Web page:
A more enlightened version of a services economy is illustrated in the change of customer desires. Consumers have moved from purchasing basic groceries and staples (materials) to convenience foods and pre-made meals (value plus products). And there appears to be a strong correlation in increased dining out and a strong economy especially at least here in Silicon Valley. These consumers have moved from products (food) to services (“feed me”). And who doesn’t want to be waited on let alone skip the shopping, preparing, cooking, and cleaning usually required?
Perhaps product or service is a false dichotomy? The dictionary defines a product as the “result of labor or effort”. Therefore a service is a product. And when people hear “product” many immediately think of manufactured items or physical goods. We need to expand our interpretation of product to include services especially with those that are wrapped around tangible items.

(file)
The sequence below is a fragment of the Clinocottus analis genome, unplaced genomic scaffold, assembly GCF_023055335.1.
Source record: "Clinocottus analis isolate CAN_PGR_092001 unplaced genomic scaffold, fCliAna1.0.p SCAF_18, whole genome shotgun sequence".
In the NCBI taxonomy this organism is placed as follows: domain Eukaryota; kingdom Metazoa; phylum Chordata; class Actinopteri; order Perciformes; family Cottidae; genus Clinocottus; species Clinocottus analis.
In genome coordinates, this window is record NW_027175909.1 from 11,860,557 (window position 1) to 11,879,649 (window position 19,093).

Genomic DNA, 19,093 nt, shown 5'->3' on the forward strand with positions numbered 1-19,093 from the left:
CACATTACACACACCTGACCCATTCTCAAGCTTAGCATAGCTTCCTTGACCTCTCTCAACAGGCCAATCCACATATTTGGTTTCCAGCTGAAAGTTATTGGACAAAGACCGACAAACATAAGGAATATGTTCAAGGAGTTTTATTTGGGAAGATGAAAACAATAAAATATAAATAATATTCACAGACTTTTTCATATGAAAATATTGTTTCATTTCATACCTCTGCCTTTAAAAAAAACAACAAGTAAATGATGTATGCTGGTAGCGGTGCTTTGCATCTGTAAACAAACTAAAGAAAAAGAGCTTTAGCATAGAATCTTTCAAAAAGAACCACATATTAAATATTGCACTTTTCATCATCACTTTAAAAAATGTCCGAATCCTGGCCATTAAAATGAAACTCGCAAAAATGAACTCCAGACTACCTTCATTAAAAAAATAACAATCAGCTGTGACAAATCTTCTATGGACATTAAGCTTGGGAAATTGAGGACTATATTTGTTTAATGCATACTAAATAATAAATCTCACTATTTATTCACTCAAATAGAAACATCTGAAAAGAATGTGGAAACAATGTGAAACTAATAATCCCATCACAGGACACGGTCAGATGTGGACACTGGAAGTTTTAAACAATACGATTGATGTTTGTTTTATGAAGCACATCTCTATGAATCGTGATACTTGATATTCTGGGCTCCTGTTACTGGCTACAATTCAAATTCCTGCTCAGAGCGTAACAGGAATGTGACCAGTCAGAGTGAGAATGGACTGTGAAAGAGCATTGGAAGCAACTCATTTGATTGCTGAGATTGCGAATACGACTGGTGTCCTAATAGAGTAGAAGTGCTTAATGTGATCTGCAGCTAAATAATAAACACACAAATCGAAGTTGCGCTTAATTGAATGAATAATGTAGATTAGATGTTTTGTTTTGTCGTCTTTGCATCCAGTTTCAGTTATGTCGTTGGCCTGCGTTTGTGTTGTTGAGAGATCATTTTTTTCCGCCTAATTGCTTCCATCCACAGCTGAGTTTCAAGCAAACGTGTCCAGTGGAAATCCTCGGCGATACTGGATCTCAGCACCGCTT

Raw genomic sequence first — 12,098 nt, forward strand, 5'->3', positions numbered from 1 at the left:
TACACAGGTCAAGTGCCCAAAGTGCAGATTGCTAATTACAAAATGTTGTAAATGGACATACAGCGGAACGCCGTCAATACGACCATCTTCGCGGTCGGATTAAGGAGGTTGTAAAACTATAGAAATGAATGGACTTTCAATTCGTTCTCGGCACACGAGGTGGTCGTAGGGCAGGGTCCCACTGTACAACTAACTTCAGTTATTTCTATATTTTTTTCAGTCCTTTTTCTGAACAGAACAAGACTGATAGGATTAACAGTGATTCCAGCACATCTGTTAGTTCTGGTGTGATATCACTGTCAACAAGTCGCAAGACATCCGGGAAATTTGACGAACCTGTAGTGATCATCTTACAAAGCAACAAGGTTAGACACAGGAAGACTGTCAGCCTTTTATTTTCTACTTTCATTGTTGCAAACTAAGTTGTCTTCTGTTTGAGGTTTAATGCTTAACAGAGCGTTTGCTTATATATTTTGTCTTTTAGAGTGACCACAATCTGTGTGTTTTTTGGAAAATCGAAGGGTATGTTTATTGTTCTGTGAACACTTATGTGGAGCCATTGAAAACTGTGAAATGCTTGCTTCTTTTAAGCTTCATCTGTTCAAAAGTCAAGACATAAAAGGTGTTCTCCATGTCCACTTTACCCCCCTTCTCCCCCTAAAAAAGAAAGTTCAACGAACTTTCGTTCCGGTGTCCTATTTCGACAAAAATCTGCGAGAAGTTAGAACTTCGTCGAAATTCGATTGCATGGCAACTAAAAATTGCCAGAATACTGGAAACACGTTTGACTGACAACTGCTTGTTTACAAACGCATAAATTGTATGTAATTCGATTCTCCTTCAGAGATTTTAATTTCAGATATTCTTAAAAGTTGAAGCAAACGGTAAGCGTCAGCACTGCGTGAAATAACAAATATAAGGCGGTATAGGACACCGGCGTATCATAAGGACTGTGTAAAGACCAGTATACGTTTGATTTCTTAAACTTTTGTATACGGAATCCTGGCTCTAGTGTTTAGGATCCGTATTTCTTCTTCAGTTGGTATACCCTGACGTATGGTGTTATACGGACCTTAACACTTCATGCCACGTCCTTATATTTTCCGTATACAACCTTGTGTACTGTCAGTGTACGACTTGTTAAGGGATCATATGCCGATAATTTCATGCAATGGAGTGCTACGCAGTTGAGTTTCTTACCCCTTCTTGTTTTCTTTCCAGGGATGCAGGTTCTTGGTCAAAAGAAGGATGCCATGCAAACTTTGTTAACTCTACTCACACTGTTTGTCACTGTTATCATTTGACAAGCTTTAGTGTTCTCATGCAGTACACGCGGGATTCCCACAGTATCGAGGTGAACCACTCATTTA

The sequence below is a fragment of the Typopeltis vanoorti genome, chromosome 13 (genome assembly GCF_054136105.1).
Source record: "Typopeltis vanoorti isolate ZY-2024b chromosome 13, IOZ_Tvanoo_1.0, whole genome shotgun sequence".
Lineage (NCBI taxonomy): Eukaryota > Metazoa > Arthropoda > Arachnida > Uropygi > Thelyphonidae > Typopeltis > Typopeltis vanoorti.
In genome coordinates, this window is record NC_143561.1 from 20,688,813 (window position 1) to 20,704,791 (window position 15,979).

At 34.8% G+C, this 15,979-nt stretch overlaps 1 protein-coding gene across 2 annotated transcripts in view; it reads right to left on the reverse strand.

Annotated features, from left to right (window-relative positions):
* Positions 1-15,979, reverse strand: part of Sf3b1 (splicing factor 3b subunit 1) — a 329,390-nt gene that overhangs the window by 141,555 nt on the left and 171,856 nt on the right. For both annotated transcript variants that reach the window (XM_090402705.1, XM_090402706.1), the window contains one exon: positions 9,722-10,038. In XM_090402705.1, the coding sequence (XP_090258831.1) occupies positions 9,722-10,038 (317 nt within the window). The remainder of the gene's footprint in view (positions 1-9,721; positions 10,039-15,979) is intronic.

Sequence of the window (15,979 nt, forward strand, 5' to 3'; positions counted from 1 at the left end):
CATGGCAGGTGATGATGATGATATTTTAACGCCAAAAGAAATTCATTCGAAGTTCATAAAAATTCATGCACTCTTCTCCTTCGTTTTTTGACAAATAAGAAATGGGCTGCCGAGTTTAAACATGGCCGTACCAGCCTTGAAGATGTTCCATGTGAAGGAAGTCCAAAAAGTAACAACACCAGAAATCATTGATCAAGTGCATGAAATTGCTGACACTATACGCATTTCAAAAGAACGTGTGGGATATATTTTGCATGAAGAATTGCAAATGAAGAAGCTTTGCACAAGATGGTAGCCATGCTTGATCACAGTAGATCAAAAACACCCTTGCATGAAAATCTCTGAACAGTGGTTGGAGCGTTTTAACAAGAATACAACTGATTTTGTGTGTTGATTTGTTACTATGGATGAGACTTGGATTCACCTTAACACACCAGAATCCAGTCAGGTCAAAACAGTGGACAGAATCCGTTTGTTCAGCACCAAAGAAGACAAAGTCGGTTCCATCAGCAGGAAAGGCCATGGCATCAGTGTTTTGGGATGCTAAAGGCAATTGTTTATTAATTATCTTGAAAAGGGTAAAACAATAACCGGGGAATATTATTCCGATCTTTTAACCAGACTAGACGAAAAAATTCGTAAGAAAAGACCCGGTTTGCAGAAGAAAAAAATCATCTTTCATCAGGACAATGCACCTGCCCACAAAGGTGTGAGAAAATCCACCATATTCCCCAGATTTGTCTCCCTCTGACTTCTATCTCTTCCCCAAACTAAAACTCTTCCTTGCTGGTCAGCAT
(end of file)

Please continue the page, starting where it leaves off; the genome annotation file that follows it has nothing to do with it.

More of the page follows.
We may need to stretch our paradigm for products further on the basis of value and differentiation. With cellular (mobile telephone) service in the US, a consumer may spend 5x to 6x or more on their service plan over their two-year service contract than they did on the purchase of an expensive smartphone. Due to clever marketing, the consumer is more focused on the smartphone than on the smaller monthly payments. However, these payments add up significantly over the two years. Using the classical marketing analogy, these consumers are more focused on the handle than the razor blades! And sometimes the carriers (mobile service providers) even give away the handles for free, just like razor companies, to lock in their customer base.